Originally published on Elements of Madness.
With limited resources at hand, the incredible cast and crew of A Ghost Waits truly came through with teamwork and creativity. Making the most of what they had and pooling resources from family and friends, the team shot the movie in Cincinnati, Ohio, in 2016. After its first public screening at Fright Fest Glasgow in March 2020, the movie underwent a few more tweaks and changes before it was released for streaming on Arrow in February 2021. The final version of this quirky horror/romcom is a testament to the crew’s perseverance and collaborative efforts, showcasing their enormous love for filmmaking. In the words of director and co-writer Adam Stovall, the movie isn’t perfect, but it’s “the best version of itself” possible. You can now get the full scoop on the story behind the film from the interviews and commentaries included on the Blu-ray from Arrow Video, which makes the perfect gem to add to your home collection.
A Ghost Waits descends from a long line of romantic ghost films, taking cues from a myriad of classics while holding its own as a decidedly unique flick. MacLeod Andrews stars as Jack, a lonely handyman hired to fix up a rental house after the tenants abruptly break their lease. He shares the screen with Natalie Walker as Muriel, a “spectral agent” (aka ghost) who is tasked with haunting the rental property for all eternity. After Muriel fails to scare Jack away, the unlikely pair discover that they have a lot in common: they’re both lonely, they both love music, and they’re both undervalued by their bosses (it turns out capitalism has seeped its way into the afterlife, too). Jack and Muriel take comfort in each other’s company, but they also both have a job to do. Although the romance is rushed (then again, what romance flick isn’t), Jack and Muriel’s mutual need for companionship is surprisingly sincere. A Ghost Waits blends the romance and horror genres together with quirky charm and fresh humor.
After watching A Ghost Waits for the first time, you’ll probably find yourself drawn to its strong tone and stylistic elements. The movie is filled with surprising details and jokes that make up for the underdeveloped romance and strained dialogue (Muriel speaks with an “old fashioned” cadence that gets a little unnerving after a while). But again, considering the time and budget constraints, A Ghost Waits is an amazing feature debut for Stovall, not to mention the other cast and crew members who were also new to filmmaking. Its offbeat tone, exceptional cinematography, and terrific use of sound and music point to a clearly defined style that may become Stovall’s signature.
After working your way through some of the special features and watching the movie a second time, you’ll start to notice more complex themes in A Ghost Waits. In their analyses of the movie, Isabel Custodio and Craig Ian Mann both take a Marxist approach to Jack and Muriel’s conflicts, turning our attention to the characters’ search for identity outside of their corporate-style jobs. Custodio’s video essay, “Humanity and the Afterlife in A Ghost Waits,” and Mann’s first-pressing article, “Worked to Death (and Beyond): A Ghost Waits in a Capitalist World,” add a scholarly flavor to the Blu-ray and provide outsider’s perspectives that complement the cast and crew’s stories about production. Both features reveal the depth and complexity of A Ghost Waits, presenting the movie as a story of two people who find a meaningful connection in a world that defines them by their productivity. Anyone interested in the history of the ghost movie genre will particularly enjoy Custodio’s video essay, which places A Ghost Waits in the context of film history.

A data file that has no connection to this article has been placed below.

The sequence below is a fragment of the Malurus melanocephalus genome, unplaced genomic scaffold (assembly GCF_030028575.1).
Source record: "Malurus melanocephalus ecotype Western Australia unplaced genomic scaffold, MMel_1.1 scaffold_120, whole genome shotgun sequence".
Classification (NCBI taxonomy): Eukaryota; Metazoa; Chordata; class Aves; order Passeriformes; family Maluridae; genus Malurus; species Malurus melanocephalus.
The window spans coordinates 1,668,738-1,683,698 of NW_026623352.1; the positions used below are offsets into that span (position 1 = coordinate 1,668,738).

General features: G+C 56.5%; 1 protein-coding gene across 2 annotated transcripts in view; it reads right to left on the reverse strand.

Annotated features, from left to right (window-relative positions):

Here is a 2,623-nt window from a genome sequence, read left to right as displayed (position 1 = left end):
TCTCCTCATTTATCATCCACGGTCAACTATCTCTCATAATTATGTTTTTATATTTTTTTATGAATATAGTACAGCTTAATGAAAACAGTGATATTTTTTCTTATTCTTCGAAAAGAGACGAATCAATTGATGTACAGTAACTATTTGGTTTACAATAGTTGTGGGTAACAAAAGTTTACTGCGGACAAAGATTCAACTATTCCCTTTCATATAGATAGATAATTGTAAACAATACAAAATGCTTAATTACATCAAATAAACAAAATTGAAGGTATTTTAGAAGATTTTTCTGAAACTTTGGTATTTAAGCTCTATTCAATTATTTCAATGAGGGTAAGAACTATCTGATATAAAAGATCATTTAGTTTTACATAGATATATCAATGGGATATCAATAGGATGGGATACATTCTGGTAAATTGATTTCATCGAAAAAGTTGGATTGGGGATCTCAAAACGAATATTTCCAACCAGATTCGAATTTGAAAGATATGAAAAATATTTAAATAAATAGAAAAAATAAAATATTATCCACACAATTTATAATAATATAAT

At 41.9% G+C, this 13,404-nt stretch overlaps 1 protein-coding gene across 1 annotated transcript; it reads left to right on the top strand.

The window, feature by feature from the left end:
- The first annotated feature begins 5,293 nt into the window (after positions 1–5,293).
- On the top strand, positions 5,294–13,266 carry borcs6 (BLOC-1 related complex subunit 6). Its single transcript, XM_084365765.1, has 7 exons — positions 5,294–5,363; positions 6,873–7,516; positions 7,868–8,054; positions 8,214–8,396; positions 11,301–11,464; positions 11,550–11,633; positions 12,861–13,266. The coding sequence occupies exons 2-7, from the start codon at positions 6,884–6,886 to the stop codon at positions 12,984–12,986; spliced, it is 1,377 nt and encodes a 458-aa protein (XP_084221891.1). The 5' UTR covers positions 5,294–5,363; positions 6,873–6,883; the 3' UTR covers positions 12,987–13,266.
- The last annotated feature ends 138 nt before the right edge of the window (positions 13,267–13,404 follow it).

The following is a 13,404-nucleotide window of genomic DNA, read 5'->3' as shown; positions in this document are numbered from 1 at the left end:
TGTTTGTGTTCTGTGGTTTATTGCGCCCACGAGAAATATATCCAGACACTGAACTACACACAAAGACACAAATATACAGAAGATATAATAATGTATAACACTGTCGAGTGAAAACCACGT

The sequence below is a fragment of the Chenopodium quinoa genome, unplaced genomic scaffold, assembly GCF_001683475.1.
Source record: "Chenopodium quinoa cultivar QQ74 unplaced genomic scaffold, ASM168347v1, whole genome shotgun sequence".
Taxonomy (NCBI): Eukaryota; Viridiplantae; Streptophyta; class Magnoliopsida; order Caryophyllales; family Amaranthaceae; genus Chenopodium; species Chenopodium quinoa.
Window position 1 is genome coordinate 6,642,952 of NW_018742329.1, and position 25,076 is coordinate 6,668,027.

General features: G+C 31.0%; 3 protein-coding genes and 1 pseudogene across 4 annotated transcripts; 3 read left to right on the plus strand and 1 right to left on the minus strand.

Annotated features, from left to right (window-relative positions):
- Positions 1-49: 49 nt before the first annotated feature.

The eight cast and crew interviews and three commentaries reveal how much fun everyone had while making A Ghost Waits. There’s a contagious joy and excitement throughout the interviews that makes us appreciate the craftsmanship of the movie all the more. While the eight interviews conducted by tt stern-enzi work well together, it would be wise to watch the features on different days since they do get a little repetitive. Each commentary and interview has a unique perspective to offer, but it’s difficult to appreciate those perspectives when you’re hearing the same behind-the-scenes stories and trivia over and over again. (Many of those repeated stories are about all the intriguing scenes that were cut from the final movie, but, unfortunately, these deleted scenes are not included on the Blu-ray). Still, the cast and crew keep up a casual, free-flowing conversation in each commentary and make the audience feel welcome. After watching one of the features, you’ll walk away feeling like you’ve become a part of something special.
The interviews and commentaries are also a terrific educational resource for aspiring filmmakers. As we learn in the interviews, A Ghost Waits was the first feature film for many of its cast and crew. Their retrospective thoughts about the process offer valuable insights for anyone who wants to work their way into the world of independent filmmaking. The cast and crew are all humble and friendly, sharing their experiences in an accessible way. It’s clear that Stovall, Andrews, and everyone involved in A Ghost Waits want to share their learning experience with others. As we watch these interviews, we learn about the accidents, failures, and sacrifices that are necessary to make a terrific movie. The insightful features on the Blu-ray celebrate the team’s persistence, flexibility, and teamwork, making it clear that A Ghost Waits was truly a labor of love.
A Ghost Waits Special Features
Available on TVOD and Blu-ray from Arrow Video May 4th, 2021.
"Our embodied spectator, possibly perverse in her fantasies and diverse in her experience, possesses agency...finally, she must now be held accountable for it."